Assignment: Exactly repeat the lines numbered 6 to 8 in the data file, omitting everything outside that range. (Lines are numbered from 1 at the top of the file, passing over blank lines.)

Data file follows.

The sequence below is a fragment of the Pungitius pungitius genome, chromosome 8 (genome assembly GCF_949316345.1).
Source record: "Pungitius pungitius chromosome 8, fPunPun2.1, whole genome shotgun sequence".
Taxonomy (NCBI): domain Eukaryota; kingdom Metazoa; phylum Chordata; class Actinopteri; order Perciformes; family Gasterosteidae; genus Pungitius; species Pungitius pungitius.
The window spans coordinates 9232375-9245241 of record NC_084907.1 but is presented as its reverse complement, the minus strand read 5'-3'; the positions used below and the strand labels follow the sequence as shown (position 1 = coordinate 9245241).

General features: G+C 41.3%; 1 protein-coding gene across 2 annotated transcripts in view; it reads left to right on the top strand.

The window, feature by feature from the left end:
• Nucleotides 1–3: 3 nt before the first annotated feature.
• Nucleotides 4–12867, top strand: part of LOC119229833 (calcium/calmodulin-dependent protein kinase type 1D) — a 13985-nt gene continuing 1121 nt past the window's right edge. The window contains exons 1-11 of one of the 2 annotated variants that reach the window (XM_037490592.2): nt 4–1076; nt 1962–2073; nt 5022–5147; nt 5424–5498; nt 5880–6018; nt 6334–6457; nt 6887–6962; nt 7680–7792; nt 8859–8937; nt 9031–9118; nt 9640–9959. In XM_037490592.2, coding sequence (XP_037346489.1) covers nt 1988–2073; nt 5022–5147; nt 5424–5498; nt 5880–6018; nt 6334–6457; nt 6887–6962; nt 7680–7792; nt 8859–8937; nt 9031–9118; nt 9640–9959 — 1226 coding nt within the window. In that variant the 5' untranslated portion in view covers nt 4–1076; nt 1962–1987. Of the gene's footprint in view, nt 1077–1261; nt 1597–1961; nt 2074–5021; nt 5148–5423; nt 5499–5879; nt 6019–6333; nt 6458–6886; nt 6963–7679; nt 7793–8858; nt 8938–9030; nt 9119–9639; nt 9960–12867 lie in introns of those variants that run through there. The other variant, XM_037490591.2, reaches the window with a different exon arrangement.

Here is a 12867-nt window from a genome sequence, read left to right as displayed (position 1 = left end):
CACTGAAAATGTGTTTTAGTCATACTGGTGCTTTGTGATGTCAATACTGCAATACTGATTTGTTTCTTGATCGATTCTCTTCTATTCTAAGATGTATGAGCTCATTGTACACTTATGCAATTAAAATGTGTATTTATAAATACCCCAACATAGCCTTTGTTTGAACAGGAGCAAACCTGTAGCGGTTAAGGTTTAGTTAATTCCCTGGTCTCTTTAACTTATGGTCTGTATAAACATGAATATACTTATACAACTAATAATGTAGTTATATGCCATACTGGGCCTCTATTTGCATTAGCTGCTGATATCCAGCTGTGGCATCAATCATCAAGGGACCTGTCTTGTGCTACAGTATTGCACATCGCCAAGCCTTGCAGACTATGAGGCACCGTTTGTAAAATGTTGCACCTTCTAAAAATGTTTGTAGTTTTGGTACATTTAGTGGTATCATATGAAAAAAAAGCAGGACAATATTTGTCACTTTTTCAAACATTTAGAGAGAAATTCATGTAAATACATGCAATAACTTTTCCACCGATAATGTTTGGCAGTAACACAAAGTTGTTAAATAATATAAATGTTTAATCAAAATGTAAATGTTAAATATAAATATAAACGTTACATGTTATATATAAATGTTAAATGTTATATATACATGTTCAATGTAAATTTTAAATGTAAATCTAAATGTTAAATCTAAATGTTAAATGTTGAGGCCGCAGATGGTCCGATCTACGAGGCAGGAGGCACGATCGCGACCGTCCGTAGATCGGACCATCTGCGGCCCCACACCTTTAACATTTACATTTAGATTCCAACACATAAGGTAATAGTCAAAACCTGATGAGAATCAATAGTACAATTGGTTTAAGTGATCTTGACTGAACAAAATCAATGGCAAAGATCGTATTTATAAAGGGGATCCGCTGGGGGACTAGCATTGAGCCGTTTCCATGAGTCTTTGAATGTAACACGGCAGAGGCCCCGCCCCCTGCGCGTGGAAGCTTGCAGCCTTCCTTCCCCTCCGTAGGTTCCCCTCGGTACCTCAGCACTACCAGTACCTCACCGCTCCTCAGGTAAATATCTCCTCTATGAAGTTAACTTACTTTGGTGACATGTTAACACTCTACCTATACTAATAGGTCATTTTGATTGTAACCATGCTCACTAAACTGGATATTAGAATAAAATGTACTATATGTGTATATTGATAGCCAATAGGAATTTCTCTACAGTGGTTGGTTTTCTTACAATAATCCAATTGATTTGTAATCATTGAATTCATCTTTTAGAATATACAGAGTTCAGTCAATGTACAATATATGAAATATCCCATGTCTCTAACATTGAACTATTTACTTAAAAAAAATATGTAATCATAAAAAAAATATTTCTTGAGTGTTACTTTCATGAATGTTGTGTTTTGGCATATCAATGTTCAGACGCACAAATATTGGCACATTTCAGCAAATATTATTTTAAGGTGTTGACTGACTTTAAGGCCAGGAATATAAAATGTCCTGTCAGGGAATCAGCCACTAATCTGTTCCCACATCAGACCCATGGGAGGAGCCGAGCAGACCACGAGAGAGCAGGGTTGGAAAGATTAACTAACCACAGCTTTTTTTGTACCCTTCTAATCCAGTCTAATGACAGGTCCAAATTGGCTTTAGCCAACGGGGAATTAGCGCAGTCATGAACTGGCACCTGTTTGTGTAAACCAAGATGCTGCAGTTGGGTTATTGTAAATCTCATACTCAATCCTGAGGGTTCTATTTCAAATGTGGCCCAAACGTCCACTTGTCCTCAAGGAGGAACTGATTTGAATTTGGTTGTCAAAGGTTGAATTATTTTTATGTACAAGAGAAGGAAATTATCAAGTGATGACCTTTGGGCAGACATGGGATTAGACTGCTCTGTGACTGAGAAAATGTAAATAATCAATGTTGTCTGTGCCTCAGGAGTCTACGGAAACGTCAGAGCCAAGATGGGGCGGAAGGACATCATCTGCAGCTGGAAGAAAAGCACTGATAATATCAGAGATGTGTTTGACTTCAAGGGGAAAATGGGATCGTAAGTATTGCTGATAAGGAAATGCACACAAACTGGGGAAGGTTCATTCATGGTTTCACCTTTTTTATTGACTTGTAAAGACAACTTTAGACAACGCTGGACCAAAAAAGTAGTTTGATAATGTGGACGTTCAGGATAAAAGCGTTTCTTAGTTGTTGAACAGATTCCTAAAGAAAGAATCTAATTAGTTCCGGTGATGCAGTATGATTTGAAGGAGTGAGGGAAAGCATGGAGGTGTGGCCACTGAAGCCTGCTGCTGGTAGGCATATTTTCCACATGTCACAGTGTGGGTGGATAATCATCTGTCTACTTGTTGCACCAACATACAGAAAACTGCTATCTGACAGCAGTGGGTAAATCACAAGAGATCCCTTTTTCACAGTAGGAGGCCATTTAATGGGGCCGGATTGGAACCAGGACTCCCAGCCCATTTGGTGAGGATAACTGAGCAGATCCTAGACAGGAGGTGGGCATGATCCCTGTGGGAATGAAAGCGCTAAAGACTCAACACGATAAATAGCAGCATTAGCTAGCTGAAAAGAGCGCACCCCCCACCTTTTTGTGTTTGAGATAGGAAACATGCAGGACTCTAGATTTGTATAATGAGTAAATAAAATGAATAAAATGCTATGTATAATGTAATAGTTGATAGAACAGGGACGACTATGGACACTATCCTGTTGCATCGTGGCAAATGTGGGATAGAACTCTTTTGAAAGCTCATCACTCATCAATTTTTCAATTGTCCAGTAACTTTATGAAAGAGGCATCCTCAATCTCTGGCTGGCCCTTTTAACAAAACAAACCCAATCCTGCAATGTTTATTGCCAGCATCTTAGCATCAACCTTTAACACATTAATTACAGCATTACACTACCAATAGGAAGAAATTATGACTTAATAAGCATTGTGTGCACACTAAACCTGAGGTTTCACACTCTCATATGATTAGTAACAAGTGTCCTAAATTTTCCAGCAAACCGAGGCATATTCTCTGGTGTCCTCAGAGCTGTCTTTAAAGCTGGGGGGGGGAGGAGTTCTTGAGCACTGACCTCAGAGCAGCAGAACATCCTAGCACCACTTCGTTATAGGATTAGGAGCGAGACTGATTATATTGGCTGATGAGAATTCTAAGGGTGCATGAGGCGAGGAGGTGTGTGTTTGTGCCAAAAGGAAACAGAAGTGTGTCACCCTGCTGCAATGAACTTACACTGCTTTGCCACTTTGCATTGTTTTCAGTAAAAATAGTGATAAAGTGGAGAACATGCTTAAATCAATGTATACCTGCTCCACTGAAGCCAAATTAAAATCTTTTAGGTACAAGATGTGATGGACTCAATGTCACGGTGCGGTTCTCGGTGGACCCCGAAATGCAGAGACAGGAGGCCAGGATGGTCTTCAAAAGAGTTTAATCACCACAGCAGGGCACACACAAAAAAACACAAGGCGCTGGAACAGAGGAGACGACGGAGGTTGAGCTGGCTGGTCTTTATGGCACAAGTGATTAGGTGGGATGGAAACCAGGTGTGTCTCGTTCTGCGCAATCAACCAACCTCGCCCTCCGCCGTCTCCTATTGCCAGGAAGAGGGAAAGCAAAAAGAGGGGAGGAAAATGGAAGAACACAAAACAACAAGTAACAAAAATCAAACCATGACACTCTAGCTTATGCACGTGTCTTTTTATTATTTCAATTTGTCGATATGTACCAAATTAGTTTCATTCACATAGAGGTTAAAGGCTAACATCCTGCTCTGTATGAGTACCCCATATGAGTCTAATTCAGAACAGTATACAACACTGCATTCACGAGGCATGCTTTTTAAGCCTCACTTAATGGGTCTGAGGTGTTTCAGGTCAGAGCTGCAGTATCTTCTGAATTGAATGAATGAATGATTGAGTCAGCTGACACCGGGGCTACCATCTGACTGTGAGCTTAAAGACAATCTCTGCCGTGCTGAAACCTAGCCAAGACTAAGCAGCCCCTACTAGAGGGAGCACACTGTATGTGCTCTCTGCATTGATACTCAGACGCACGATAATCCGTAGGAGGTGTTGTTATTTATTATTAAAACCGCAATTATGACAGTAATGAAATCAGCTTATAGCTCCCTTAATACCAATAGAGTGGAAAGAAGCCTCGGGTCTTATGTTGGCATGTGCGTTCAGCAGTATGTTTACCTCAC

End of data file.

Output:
The window, feature by feature from the left end:
• Nucleotides 1–3: 3 nt before the first annotated feature.
• Nucleotides 4–12867, top strand: part of LOC119229833 (calcium/calmodulin-dependent protein kinase type 1D) — a 13985-nt gene continuing 1121 nt past the window's right edge. The window contains exons 1-11 of one of the 2 annotated variants that reach the window (XM_037490592.2): nt 4–1076; nt 1962–2073; nt 5022–5147; nt 5424–5498; nt 5880–6018; nt 6334–6457; nt 6887–6962; nt 7680–7792; nt 8859–8937; nt 9031–9118; nt 9640–9959. In XM_037490592.2, coding sequence (XP_037346489.1) covers nt 1988–2073; nt 5022–5147; nt 5424–5498; nt 5880–6018; nt 6334–6457; nt 6887–6962; nt 7680–7792; nt 8859–8937; nt 9031–9118; nt 9640–9959 — 1226 coding nt within the window. In that variant the 5' untranslated portion in view covers nt 4–1076; nt 1962–1987. Of the gene's footprint in view, nt 1077–1261; nt 1597–1961; nt 2074–5021; nt 5148–5423; nt 5499–5879; nt 6019–6333; nt 6458–6886; nt 6963–7679; nt 7793–8858; nt 8938–9030; nt 9119–9639; nt 9960–12867 lie in introns of those variants that run through there. The other variant, XM_037490591.2, reaches the window with a different exon arrangement.